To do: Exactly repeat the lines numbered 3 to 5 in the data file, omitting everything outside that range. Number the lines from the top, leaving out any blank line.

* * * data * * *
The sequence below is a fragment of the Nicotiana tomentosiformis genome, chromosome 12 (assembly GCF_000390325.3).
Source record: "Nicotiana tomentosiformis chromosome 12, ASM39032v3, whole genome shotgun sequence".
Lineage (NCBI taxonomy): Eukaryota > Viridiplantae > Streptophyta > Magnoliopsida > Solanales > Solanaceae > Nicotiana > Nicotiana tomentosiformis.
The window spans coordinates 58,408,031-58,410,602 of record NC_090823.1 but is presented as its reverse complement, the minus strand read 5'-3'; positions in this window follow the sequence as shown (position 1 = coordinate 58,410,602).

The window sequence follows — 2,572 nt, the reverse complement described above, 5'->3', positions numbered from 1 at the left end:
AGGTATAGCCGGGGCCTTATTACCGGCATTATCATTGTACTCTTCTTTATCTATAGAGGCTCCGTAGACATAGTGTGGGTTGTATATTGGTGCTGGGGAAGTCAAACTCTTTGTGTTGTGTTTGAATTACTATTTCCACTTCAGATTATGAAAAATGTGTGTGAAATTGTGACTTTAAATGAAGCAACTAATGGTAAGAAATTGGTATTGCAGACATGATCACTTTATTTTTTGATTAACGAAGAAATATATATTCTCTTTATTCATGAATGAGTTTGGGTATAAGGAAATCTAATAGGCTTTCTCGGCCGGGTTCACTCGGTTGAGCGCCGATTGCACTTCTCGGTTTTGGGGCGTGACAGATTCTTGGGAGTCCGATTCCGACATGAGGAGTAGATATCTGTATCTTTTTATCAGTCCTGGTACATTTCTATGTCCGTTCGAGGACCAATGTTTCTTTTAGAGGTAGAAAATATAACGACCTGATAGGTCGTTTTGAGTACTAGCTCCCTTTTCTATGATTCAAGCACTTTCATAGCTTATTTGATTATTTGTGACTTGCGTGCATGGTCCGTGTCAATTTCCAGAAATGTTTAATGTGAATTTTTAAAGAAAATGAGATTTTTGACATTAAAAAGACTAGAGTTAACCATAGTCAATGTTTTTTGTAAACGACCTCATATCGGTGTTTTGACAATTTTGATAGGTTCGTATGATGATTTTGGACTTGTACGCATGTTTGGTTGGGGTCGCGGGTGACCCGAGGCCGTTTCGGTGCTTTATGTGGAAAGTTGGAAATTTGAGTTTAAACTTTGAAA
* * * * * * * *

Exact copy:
Lineage (NCBI taxonomy): Eukaryota > Viridiplantae > Streptophyta > Magnoliopsida > Solanales > Solanaceae > Nicotiana > Nicotiana tomentosiformis.
The window spans coordinates 58,408,031-58,410,602 of record NC_090823.1 but is presented as its reverse complement, the minus strand read 5'-3'; positions in this window follow the sequence as shown (position 1 = coordinate 58,410,602).

The window sequence follows — 2,572 nt, the reverse complement described above, 5'->3', positions numbered from 1 at the left end: